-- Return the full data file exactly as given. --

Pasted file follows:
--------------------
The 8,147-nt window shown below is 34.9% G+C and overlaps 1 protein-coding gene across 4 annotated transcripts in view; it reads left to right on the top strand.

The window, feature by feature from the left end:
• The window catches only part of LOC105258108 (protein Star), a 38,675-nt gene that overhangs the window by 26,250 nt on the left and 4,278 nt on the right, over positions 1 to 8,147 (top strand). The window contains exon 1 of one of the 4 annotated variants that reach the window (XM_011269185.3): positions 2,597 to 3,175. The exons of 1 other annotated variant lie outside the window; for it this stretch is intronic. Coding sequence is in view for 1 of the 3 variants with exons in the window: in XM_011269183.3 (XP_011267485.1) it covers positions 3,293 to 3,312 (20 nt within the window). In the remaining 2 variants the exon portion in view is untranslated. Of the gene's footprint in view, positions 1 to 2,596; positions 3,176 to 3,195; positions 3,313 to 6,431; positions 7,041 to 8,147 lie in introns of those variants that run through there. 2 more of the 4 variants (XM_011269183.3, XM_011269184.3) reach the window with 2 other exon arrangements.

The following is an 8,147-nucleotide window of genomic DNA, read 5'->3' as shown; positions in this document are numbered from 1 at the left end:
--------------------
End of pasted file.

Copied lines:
The 8,147-nt window shown below is 34.9% G+C and overlaps 1 protein-coding gene across 4 annotated transcripts in view; it reads left to right on the top strand.

The window, feature by feature from the left end:
• The window catches only part of LOC105258108 (protein Star), a 38,675-nt gene that overhangs the window by 26,250 nt on the left and 4,278 nt on the right, over positions 1 to 8,147 (top strand). The window contains exon 1 of one of the 4 annotated variants that reach the window (XM_011269185.3): positions 2,597 to 3,175. The exons of 1 other annotated variant lie outside the window; for it this stretch is intronic. Coding sequence is in view for 1 of the 3 variants with exons in the window: in XM_011269183.3 (XP_011267485.1) it covers positions 3,293 to 3,312 (20 nt within the window). In the remaining 2 variants the exon portion in view is untranslated. Of the gene's footprint in view, positions 1 to 2,596; positions 3,176 to 3,195; positions 3,313 to 6,431; positions 7,041 to 8,147 lie in introns of those variants that run through there. 2 more of the 4 variants (XM_011269183.3, XM_011269184.3) reach the window with 2 other exon arrangements.

The following is an 8,147-nucleotide window of genomic DNA, read 5'->3' as shown; positions in this document are numbered from 1 at the left end: